HONG KONG — Cathay Pacific Airways said Wednesday that its annual profit nearly doubled in 2015 as passenger demand grew and tumbling oil prices cut its fuel bill.
Hong Kong’s biggest airline said that net income jumped 90.5 per cent from the year before to 6 billion Hong Kong dollars ($773 million).
Cathay and other airlines are among the biggest beneficiaries of the drop in the price of crude oil, which has fallen from more than $100 a barrel in mid-2014 to the $30 level in recent months.
The airline said the amount it spent on jet fuel, which is its single biggest expense, fell 18 per cent to HK$33 billion ($4.2 billion) last year. That’s even after taking into account bigger losses from taking out contracts aimed at minimizing fuel-bill volatility that locked the carrier into higher prices. The losses from such fuel cost hedging ballooned last year to HK$8.5 billion ($1.1 billion) from HK$911 million in 2014.
The company, which also operates Asian regional carrier Dragonair, said passenger numbers grew 7.9 per cent but revenue slipped 3.4 per cent to HK$102.3 billion ($13.2 billion).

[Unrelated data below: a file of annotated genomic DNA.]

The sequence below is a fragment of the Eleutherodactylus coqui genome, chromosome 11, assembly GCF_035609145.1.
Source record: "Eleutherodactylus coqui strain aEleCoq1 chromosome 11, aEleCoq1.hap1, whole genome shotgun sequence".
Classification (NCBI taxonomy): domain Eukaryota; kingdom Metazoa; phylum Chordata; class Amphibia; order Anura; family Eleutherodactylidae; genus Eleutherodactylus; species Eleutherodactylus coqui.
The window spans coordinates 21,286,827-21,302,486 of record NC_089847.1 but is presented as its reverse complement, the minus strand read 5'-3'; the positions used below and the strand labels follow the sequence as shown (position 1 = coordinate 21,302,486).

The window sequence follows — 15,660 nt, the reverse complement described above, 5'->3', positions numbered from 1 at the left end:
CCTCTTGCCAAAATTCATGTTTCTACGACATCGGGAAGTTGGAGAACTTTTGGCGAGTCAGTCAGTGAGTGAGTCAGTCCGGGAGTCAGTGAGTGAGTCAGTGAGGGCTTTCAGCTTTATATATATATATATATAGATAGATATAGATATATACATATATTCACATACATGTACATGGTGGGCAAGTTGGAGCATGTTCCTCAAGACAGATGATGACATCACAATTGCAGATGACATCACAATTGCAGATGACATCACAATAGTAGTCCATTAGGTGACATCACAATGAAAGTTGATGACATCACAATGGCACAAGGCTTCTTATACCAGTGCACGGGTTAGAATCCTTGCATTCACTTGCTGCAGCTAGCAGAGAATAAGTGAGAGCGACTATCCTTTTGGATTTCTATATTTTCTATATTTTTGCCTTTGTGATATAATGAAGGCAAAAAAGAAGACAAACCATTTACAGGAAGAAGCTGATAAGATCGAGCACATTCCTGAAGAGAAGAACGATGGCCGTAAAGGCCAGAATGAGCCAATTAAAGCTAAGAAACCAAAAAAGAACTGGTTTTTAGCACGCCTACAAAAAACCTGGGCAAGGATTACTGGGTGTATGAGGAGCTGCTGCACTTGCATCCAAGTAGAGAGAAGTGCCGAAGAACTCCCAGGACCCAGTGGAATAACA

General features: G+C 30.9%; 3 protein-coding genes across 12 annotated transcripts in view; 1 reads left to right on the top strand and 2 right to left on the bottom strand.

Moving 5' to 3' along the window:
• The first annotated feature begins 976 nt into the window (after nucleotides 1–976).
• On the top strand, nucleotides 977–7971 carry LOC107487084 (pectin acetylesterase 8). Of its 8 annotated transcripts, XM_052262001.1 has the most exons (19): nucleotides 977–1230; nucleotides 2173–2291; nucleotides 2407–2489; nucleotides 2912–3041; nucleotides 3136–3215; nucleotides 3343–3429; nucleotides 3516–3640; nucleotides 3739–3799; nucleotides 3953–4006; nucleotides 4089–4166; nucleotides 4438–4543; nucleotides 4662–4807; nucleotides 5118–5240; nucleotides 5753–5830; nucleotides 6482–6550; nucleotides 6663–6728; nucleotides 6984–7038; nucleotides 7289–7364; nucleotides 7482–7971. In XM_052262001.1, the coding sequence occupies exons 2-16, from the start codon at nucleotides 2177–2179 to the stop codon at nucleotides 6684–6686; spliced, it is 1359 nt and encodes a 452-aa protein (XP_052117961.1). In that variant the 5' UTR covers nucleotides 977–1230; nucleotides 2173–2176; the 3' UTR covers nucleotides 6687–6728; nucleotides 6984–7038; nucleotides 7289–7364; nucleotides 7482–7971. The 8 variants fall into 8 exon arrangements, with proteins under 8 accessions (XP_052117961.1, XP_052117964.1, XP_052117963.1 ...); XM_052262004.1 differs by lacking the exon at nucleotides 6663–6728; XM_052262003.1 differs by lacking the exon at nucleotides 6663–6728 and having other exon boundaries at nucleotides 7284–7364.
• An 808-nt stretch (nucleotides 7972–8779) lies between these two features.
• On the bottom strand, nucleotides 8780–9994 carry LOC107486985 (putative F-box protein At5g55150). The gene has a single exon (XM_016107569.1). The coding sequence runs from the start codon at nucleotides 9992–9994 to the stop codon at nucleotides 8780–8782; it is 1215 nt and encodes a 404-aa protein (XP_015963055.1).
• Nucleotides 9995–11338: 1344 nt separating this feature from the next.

Chairman John Slosar said operating conditions improved last year but he expected some challenges to persist into 2016.
“Strong competition from other airlines in the region, foreign currency movements and weak premium class passenger demand will put pressure on passenger yield,” Slosar said in a statement.
Cathay said that the first of 12 A350 jets ordered from Airbus will be delivered in May. The European planemaker’s latest and most advanced airliner is aimed at competing with Boeing’s 787 Dreamliner, which has proved popular with airlines because of its fuel efficiency.